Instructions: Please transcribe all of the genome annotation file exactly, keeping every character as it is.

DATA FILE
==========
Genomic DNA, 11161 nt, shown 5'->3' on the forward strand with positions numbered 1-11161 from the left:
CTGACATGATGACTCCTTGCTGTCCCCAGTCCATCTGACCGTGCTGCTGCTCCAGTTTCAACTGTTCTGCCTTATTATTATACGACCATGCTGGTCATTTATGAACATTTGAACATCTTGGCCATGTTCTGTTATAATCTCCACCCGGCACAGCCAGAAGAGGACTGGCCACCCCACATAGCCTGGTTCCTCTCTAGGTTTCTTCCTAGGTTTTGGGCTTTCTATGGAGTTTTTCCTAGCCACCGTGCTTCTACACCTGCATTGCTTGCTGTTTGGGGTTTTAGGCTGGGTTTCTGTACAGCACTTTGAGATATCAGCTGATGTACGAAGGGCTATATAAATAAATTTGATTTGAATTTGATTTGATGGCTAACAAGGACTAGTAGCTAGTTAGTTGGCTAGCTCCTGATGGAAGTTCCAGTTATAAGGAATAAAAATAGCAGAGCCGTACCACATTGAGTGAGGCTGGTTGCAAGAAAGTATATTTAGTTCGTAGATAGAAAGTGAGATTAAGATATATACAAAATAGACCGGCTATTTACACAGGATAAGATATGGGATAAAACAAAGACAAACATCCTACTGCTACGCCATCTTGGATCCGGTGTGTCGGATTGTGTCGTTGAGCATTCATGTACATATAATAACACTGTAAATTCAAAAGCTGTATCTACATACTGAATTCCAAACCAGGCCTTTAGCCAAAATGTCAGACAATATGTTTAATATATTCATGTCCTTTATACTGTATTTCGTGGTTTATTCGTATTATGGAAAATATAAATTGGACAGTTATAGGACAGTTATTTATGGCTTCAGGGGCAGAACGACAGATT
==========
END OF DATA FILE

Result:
Genomic DNA, 11161 nt, shown 5'->3' on the forward strand with positions numbered 1-11161 from the left:
CTGACATGATGACTCCTTGCTGTCCCCAGTCCATCTGACCGTGCTGCTGCTCCAGTTTCAACTGTTCTGCCTTATTATTATACGACCATGCTGGTCATTTATGAACATTTGAACATCTTGGCCATGTTCTGTTATAATCTCCACCCGGCACAGCCAGAAGAGGACTGGCCACCCCACATAGCCTGGTTCCTCTCTAGGTTTCTTCCTAGGTTTTGGGCTTTCTATGGAGTTTTTCCTAGCCACCGTGCTTCTACACCTGCATTGCTTGCTGTTTGGGGTTTTAGGCTGGGTTTCTGTACAGCACTTTGAGATATCAGCTGATGTACGAAGGGCTATATAAATAAATTTGATTTGAATTTGATTTGATGGCTAACAAGGACTAGTAGCTAGTTAGTTGGCTAGCTCCTGATGGAAGTTCCAGTTATAAGGAATAAAAATAGCAGAGCCGTACCACATTGAGTGAGGCTGGTTGCAAGAAAGTATATTTAGTTCGTAGATAGAAAGTGAGATTAAGATATATACAAAATAGACCGGCTATTTACACAGGATAAGATATGGGATAAAACAAAGACAAACATCCTACTGCTACGCCATCTTGGATCCGGTGTGTCGGATTGTGTCGTTGAGCATTCATGTACATATAATAACACTGTAAATTCAAAAGCTGTATCTACATACTGAATTCCAAACCAGGCCTTTAGCCAAAATGTCAGACAATATGTTTAATATATTCATGTCCTTTATACTGTATTTCGTGGTTTATTCGTATTATGGAAAATATAAATTGGACAGTTATAGGACAGTTATTTATGGCTTCAGGGGCAGAACGACAGATT